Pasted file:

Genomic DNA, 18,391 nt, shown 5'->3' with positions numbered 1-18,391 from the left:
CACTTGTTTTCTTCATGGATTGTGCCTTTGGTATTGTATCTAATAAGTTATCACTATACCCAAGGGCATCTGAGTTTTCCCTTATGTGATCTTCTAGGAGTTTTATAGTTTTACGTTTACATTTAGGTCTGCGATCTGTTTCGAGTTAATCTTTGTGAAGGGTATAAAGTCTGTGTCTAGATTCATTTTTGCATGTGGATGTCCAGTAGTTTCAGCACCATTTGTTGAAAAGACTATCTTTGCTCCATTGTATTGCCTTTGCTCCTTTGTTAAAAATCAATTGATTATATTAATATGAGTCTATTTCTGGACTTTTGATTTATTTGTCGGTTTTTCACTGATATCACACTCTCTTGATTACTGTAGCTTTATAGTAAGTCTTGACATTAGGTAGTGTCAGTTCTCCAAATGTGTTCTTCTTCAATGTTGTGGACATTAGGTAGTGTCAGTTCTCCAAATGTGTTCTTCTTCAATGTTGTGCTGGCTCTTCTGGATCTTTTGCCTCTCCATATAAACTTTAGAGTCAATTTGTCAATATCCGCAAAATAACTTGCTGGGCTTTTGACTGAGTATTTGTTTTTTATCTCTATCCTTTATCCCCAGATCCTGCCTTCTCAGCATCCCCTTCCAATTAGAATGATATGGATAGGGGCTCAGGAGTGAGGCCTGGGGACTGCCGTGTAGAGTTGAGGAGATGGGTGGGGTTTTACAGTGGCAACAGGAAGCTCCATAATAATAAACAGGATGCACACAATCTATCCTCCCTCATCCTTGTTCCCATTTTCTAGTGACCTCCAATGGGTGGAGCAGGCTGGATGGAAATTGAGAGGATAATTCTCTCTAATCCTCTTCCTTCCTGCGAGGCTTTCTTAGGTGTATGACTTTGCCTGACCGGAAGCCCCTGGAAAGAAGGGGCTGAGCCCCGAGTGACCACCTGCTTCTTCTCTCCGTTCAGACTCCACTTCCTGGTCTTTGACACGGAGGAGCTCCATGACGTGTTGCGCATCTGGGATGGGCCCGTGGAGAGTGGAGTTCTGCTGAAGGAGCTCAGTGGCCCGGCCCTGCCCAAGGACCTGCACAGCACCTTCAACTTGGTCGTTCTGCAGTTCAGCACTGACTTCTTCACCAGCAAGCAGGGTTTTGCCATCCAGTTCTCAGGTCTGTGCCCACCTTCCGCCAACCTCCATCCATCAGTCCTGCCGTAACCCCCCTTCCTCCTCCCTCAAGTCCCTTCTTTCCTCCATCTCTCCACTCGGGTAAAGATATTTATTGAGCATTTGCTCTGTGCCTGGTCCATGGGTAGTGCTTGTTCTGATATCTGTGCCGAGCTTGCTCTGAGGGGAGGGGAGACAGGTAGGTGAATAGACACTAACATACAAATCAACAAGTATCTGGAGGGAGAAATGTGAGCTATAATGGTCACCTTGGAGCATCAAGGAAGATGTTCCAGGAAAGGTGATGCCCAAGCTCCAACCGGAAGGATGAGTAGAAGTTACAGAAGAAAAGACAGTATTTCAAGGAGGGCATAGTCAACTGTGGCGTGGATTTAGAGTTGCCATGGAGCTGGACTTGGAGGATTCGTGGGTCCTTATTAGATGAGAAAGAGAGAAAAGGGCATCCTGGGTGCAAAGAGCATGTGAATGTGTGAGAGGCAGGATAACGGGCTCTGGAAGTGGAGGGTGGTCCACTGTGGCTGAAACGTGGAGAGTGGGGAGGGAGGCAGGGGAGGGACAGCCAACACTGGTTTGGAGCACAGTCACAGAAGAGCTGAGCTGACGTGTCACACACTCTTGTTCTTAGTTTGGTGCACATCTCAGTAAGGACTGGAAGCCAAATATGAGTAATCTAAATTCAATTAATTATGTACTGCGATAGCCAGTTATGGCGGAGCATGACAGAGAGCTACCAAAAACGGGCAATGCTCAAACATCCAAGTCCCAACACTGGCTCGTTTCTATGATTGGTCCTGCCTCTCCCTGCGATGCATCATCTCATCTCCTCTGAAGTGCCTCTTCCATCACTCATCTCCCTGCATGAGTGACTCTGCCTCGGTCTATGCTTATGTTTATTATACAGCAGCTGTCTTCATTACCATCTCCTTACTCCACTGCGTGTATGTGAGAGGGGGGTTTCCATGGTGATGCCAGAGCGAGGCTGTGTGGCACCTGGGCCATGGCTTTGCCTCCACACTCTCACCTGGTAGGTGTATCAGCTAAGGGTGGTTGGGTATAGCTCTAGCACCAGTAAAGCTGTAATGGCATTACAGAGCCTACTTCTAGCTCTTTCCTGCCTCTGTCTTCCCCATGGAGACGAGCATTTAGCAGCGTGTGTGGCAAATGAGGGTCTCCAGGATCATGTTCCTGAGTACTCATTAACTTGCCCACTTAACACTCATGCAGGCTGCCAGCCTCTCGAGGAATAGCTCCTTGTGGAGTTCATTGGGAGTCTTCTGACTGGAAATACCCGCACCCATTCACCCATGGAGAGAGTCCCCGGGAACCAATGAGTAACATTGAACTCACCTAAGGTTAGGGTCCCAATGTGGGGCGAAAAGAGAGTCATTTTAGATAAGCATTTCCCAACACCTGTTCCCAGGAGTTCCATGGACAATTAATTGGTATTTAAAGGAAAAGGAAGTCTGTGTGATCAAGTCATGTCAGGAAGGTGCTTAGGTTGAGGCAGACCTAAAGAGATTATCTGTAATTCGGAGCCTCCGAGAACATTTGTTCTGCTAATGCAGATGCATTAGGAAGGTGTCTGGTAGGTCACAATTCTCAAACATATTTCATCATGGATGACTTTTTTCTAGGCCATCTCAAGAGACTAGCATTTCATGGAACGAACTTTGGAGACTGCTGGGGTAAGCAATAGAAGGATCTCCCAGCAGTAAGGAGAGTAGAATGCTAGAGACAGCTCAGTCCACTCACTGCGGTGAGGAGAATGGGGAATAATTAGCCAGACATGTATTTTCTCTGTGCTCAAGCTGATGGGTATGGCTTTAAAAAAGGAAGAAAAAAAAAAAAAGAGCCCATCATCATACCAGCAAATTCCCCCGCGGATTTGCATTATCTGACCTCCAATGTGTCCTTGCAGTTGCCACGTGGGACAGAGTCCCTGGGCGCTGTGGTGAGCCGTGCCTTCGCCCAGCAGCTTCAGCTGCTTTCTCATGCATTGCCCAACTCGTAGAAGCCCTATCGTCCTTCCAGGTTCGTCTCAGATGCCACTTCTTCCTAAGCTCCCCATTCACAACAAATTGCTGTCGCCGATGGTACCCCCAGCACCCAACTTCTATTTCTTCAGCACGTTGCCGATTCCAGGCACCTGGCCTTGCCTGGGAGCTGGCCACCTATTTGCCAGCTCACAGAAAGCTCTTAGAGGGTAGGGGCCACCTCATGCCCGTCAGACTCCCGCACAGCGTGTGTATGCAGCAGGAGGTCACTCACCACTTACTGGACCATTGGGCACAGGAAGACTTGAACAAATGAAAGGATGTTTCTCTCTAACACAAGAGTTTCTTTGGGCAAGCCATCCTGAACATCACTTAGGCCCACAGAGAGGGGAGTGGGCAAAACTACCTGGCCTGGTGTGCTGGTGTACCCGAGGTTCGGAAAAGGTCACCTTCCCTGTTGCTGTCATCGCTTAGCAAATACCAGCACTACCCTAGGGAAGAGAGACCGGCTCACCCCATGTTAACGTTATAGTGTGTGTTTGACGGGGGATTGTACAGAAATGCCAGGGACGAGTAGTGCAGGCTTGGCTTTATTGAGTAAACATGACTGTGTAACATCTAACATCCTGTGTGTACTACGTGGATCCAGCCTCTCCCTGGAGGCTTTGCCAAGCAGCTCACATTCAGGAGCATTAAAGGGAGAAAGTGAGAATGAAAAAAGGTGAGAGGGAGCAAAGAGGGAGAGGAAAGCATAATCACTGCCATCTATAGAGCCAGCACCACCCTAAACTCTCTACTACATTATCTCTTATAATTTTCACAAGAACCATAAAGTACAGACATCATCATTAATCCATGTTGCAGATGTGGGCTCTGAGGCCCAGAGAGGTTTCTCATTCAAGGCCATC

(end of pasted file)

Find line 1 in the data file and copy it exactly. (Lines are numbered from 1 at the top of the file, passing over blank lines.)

Genomic DNA, 18,391 nt, shown 5'->3' with positions numbered 1-18,391 from the left: